I’m genuinely trying to understand what Andrew Bolt is getting at here. Let’s assume that the fragment of a necklace we can see and the fact that she is photographed without a hijab would be sufficient evidence to establish that Neda Soltani was a Christian – never mind that the source Bolt linked to for his “Neda the Christian martyr” post pointed out that:
To me, this does not look like the cross has been inserted through digital editing. At the same time, I am not sure that a picture of her wearing a cross, with her head uncovered, is definitive proof that she was a Christian.
I mention this latest example of Internet rumor for a simple reason: The Iran story clearly isn’t over. I also wonder if there is, in fact, any reportable, journalistic information that supports this claim that “the voice” of this new Iranian revolution was, in fact, a member of a religious minority.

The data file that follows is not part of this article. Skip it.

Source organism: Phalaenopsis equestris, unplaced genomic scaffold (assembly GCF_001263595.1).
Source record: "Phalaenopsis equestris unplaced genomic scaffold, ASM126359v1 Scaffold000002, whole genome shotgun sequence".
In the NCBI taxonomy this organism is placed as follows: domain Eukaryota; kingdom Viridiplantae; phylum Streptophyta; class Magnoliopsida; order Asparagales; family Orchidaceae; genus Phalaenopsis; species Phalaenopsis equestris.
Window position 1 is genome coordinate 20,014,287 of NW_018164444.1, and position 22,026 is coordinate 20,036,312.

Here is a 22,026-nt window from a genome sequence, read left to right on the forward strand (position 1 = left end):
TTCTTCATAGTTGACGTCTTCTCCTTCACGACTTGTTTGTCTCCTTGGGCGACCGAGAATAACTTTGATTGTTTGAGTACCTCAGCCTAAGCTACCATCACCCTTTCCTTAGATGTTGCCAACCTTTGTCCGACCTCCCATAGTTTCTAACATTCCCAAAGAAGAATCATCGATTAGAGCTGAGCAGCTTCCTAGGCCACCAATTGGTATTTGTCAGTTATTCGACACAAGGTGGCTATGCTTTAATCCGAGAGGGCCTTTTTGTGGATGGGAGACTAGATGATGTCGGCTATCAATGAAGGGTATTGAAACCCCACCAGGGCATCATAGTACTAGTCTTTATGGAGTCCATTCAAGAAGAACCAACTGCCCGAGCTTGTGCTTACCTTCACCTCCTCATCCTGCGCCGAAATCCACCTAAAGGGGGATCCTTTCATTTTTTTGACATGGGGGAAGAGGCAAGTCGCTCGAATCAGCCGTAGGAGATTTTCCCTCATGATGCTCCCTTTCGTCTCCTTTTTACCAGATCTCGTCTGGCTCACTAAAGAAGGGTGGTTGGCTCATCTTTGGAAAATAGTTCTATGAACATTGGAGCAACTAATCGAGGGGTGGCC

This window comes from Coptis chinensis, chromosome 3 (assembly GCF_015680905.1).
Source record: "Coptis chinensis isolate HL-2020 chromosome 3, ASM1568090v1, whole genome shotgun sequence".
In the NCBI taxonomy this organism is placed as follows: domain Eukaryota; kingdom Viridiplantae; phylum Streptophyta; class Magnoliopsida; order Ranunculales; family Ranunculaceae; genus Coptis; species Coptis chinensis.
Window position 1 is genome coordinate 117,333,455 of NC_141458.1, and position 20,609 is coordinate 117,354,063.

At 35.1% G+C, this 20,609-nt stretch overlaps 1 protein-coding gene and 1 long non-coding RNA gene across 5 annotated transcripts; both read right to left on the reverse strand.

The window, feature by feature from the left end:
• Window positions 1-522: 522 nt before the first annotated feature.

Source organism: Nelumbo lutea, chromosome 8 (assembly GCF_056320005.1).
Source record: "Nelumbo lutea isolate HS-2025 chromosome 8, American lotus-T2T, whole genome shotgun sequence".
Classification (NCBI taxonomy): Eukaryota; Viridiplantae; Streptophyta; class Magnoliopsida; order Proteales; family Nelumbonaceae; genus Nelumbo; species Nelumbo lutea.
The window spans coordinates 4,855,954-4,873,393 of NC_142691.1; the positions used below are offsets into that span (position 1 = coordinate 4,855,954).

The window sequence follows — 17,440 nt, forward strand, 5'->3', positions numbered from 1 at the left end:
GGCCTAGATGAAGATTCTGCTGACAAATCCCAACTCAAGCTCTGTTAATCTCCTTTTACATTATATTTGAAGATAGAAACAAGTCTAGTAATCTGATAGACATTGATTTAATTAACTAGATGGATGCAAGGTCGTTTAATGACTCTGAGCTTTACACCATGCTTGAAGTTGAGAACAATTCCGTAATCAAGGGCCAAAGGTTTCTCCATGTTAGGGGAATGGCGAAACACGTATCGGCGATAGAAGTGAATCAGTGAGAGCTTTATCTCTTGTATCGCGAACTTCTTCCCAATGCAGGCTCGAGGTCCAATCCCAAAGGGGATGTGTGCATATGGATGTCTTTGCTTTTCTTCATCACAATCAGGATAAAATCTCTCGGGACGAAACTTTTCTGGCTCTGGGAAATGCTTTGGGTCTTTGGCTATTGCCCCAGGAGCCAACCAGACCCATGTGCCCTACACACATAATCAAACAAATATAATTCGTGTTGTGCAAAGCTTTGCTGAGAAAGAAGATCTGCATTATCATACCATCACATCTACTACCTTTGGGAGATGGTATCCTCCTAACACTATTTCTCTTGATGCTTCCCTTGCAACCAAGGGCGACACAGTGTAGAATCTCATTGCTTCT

Assume that it was a Christian rather than a Muslim woman who was killed while protesting for fair and open democracy in Iran. In what sense would that make her “an even more profound symbol”? In what sense would her “martyrdom” carry more value under those circumstances? The suppression of minority religions in Iran (including not just Christianity and Judaism, but other religions such as Baha’i) is in itself a cause for outrage and protest, but there is no credible evidence that it had anything to do with the death of Neda Soltani during the political protests. In short, in a country where freedom of expression and democracy itself are being suppressed through violence, how does the religion of the victim affect the wrongness of her death?